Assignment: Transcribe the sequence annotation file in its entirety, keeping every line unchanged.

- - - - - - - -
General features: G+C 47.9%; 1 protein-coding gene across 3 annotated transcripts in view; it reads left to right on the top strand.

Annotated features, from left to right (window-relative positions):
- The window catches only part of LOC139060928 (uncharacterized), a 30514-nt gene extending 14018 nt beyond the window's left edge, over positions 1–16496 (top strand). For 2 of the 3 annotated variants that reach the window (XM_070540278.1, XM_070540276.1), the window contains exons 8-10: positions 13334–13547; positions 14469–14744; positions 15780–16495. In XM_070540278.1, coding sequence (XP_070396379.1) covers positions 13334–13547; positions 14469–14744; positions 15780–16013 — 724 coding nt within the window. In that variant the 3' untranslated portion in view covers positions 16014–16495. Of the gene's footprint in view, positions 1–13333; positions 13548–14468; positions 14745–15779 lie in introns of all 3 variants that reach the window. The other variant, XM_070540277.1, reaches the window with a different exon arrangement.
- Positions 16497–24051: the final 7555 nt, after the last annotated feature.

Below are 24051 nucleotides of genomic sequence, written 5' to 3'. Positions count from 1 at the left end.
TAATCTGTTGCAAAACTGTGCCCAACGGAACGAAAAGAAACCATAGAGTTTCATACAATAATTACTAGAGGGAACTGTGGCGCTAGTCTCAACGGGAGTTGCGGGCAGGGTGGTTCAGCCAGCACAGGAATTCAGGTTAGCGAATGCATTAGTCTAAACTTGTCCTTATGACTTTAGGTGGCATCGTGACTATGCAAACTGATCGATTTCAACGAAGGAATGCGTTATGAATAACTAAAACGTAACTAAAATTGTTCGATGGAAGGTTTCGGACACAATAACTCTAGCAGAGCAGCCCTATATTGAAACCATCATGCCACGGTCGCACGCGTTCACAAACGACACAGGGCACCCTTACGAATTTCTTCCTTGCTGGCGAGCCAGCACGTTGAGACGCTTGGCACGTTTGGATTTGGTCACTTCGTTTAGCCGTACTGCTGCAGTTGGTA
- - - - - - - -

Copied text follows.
General features: G+C 47.9%; 1 protein-coding gene across 3 annotated transcripts in view; it reads left to right on the top strand.

Annotated features, from left to right (window-relative positions):
- The window catches only part of LOC139060928 (uncharacterized), a 30514-nt gene extending 14018 nt beyond the window's left edge, over positions 1–16496 (top strand). For 2 of the 3 annotated variants that reach the window (XM_070540278.1, XM_070540276.1), the window contains exons 8-10: positions 13334–13547; positions 14469–14744; positions 15780–16495. In XM_070540278.1, coding sequence (XP_070396379.1) covers positions 13334–13547; positions 14469–14744; positions 15780–16013 — 724 coding nt within the window. In that variant the 3' untranslated portion in view covers positions 16014–16495. Of the gene's footprint in view, positions 1–13333; positions 13548–14468; positions 14745–15779 lie in introns of all 3 variants that reach the window. The other variant, XM_070540277.1, reaches the window with a different exon arrangement.
- Positions 16497–24051: the final 7555 nt, after the last annotated feature.

Below are 24051 nucleotides of genomic sequence, written 5' to 3'. Positions count from 1 at the left end.
TAATCTGTTGCAAAACTGTGCCCAACGGAACGAAAAGAAACCATAGAGTTTCATACAATAATTACTAGAGGGAACTGTGGCGCTAGTCTCAACGGGAGTTGCGGGCAGGGTGGTTCAGCCAGCACAGGAATTCAGGTTAGCGAATGCATTAGTCTAAACTTGTCCTTATGACTTTAGGTGGCATCGTGACTATGCAAACTGATCGATTTCAACGAAGGAATGCGTTATGAATAACTAAAACGTAACTAAAATTGTTCGATGGAAGGTTTCGGACACAATAACTCTAGCAGAGCAGCCCTATATTGAAACCATCATGCCACGGTCGCACGCGTTCACAAACGACACAGGGCACCCTTACGAATTTCTTCCTTGCTGGCGAGCCAGCACGTTGAGACGCTTGGCACGTTTGGATTTGGTCACTTCGTTTAGCCGTACTGCTGCAGTTGGTA